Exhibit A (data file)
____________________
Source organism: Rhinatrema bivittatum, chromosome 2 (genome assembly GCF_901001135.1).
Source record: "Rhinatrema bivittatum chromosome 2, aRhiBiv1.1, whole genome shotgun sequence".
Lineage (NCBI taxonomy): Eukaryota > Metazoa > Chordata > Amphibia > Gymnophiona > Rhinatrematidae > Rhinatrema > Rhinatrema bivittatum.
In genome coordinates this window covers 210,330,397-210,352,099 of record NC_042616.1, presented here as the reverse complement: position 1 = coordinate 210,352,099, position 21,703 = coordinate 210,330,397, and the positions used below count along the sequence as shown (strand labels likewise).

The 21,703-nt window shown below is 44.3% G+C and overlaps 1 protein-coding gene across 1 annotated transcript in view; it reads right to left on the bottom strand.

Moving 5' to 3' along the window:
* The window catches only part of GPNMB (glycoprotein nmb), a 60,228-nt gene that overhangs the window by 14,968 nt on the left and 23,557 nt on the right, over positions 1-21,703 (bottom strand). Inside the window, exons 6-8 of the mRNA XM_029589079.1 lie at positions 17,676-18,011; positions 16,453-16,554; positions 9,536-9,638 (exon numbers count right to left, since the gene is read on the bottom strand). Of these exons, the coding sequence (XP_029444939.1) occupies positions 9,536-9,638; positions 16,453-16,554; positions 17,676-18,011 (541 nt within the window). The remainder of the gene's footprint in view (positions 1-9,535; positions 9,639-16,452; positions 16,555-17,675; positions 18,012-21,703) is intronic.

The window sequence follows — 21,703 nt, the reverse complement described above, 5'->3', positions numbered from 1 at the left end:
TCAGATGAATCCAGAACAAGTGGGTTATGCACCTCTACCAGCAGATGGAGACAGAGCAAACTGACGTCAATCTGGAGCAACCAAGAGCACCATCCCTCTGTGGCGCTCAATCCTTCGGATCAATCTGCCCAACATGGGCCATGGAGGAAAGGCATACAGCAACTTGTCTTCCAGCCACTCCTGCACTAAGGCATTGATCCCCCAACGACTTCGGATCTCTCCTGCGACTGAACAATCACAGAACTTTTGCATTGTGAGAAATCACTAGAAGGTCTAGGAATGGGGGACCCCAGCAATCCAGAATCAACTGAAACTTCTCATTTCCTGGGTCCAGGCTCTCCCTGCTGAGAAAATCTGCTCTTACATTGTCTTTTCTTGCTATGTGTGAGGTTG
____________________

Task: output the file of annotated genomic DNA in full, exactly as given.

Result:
Source organism: Rhinatrema bivittatum, chromosome 2 (genome assembly GCF_901001135.1).
Source record: "Rhinatrema bivittatum chromosome 2, aRhiBiv1.1, whole genome shotgun sequence".
Lineage (NCBI taxonomy): Eukaryota > Metazoa > Chordata > Amphibia > Gymnophiona > Rhinatrematidae > Rhinatrema > Rhinatrema bivittatum.
In genome coordinates this window covers 210,330,397-210,352,099 of record NC_042616.1, presented here as the reverse complement: position 1 = coordinate 210,352,099, position 21,703 = coordinate 210,330,397, and the positions used below count along the sequence as shown (strand labels likewise).

The 21,703-nt window shown below is 44.3% G+C and overlaps 1 protein-coding gene across 1 annotated transcript in view; it reads right to left on the bottom strand.

Moving 5' to 3' along the window:
* The window catches only part of GPNMB (glycoprotein nmb), a 60,228-nt gene that overhangs the window by 14,968 nt on the left and 23,557 nt on the right, over positions 1-21,703 (bottom strand). Inside the window, exons 6-8 of the mRNA XM_029589079.1 lie at positions 17,676-18,011; positions 16,453-16,554; positions 9,536-9,638 (exon numbers count right to left, since the gene is read on the bottom strand). Of these exons, the coding sequence (XP_029444939.1) occupies positions 9,536-9,638; positions 16,453-16,554; positions 17,676-18,011 (541 nt within the window). The remainder of the gene's footprint in view (positions 1-9,535; positions 9,639-16,452; positions 16,555-17,675; positions 18,012-21,703) is intronic.

The window sequence follows — 21,703 nt, the reverse complement described above, 5'->3', positions numbered from 1 at the left end:
TCAGATGAATCCAGAACAAGTGGGTTATGCACCTCTACCAGCAGATGGAGACAGAGCAAACTGACGTCAATCTGGAGCAACCAAGAGCACCATCCCTCTGTGGCGCTCAATCCTTCGGATCAATCTGCCCAACATGGGCCATGGAGGAAAGGCATACAGCAACTTGTCTTCCAGCCACTCCTGCACTAAGGCATTGATCCCCCAACGACTTCGGATCTCTCCTGCGACTGAACAATCACAGAACTTTTGCATTGTGAGAAATCACTAGAAGGTCTAGGAATGGGGGACCCCAGCAATCCAGAATCAACTGAAACTTCTCATTTCCTGGGTCCAGGCTCTCCCTGCTGAGAAAATCTGCTCTTACATTGTCTTTTCTTGCTATGTGTGAGGTTG